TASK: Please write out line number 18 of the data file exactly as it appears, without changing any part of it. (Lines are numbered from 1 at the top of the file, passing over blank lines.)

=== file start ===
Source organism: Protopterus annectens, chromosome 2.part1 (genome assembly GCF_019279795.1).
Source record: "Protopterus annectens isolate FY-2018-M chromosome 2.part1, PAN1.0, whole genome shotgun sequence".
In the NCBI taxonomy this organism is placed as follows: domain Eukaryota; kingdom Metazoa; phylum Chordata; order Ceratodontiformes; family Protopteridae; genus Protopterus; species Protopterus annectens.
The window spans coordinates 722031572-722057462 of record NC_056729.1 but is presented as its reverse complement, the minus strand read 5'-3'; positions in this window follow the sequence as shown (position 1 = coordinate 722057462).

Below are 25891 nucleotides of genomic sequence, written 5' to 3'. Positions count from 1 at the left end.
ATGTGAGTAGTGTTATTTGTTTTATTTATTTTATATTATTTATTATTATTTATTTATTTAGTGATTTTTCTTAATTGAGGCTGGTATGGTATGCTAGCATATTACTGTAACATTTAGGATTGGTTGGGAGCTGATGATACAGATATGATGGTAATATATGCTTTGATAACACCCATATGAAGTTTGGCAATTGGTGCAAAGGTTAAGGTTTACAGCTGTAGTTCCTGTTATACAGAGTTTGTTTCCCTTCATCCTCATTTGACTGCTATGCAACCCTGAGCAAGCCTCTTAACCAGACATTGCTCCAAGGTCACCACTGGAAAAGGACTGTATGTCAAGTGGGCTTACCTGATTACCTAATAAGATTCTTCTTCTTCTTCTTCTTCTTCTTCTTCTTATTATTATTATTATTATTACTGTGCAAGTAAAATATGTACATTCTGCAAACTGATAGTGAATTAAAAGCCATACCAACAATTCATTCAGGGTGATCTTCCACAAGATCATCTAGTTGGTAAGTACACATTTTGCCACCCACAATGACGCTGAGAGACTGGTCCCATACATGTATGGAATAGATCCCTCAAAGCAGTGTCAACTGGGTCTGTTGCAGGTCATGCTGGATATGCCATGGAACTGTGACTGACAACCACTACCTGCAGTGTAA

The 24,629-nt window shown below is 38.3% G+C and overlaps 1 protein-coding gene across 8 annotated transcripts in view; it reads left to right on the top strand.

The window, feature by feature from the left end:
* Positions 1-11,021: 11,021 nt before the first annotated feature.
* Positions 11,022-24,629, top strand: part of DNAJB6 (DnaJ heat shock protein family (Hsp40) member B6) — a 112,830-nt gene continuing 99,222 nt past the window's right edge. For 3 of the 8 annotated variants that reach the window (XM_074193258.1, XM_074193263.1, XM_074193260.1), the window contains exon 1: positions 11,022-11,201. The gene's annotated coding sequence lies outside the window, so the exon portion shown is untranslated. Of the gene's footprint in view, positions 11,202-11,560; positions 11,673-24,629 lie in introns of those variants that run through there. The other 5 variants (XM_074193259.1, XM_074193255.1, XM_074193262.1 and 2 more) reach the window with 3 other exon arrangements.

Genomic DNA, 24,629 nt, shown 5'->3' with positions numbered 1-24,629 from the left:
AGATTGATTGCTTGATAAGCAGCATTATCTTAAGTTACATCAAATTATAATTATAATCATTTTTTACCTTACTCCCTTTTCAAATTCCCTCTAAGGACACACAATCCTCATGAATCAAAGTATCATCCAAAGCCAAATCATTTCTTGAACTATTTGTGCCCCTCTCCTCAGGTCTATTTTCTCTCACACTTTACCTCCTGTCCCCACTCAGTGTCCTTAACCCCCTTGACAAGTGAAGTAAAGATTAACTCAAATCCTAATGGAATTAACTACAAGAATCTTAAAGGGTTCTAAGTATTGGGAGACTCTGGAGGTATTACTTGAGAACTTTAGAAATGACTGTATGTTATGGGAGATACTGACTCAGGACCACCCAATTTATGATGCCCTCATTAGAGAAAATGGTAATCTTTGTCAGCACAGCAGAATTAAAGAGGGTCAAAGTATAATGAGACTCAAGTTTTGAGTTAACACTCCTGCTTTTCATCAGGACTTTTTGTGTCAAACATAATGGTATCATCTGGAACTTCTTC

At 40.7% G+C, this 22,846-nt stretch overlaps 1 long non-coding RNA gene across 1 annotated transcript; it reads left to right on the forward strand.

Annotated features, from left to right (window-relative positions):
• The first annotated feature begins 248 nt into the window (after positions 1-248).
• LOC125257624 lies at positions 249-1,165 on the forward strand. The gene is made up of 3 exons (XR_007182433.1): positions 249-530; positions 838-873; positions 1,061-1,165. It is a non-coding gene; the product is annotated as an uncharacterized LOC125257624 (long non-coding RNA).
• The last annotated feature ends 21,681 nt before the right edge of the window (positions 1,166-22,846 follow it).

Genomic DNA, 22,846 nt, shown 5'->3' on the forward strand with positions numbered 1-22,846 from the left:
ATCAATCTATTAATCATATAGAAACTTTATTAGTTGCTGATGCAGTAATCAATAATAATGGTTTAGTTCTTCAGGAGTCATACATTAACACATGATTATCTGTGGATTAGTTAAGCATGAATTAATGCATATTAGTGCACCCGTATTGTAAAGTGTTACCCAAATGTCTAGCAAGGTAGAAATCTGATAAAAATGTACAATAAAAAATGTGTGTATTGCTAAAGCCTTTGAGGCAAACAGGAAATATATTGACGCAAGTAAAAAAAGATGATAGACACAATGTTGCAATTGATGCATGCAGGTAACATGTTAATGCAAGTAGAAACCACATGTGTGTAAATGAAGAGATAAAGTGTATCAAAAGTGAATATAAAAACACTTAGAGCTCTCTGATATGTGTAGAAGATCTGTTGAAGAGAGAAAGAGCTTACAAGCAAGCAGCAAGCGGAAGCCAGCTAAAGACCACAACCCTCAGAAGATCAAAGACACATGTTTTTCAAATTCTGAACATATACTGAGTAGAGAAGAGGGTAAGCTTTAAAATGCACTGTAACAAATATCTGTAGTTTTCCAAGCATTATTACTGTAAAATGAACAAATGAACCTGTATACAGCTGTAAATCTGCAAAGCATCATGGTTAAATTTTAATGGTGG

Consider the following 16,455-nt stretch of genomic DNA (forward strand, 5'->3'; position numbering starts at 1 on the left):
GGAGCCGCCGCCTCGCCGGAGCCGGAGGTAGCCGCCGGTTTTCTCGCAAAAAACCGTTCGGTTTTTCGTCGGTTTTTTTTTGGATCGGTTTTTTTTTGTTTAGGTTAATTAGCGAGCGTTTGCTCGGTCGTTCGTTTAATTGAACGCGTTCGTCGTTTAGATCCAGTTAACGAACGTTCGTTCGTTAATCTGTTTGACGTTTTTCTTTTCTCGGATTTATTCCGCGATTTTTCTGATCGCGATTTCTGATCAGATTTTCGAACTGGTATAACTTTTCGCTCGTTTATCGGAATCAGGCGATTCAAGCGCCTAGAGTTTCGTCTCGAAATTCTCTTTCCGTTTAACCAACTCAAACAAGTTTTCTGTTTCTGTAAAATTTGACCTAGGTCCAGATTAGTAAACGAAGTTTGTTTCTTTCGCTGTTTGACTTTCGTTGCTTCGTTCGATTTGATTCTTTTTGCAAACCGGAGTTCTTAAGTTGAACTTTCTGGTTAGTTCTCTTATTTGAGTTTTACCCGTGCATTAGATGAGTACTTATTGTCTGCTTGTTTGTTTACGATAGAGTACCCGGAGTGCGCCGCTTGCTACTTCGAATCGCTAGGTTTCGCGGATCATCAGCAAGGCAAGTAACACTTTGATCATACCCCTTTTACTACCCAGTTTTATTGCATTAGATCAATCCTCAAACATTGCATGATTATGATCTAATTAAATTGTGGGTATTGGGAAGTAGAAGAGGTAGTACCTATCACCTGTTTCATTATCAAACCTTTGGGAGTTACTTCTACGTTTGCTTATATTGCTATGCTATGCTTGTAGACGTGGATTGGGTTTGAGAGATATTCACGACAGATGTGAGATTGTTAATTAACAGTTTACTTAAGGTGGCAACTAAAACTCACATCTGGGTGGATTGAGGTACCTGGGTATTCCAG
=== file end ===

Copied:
Genomic DNA, 22,846 nt, shown 5'->3' on the forward strand with positions numbered 1-22,846 from the left: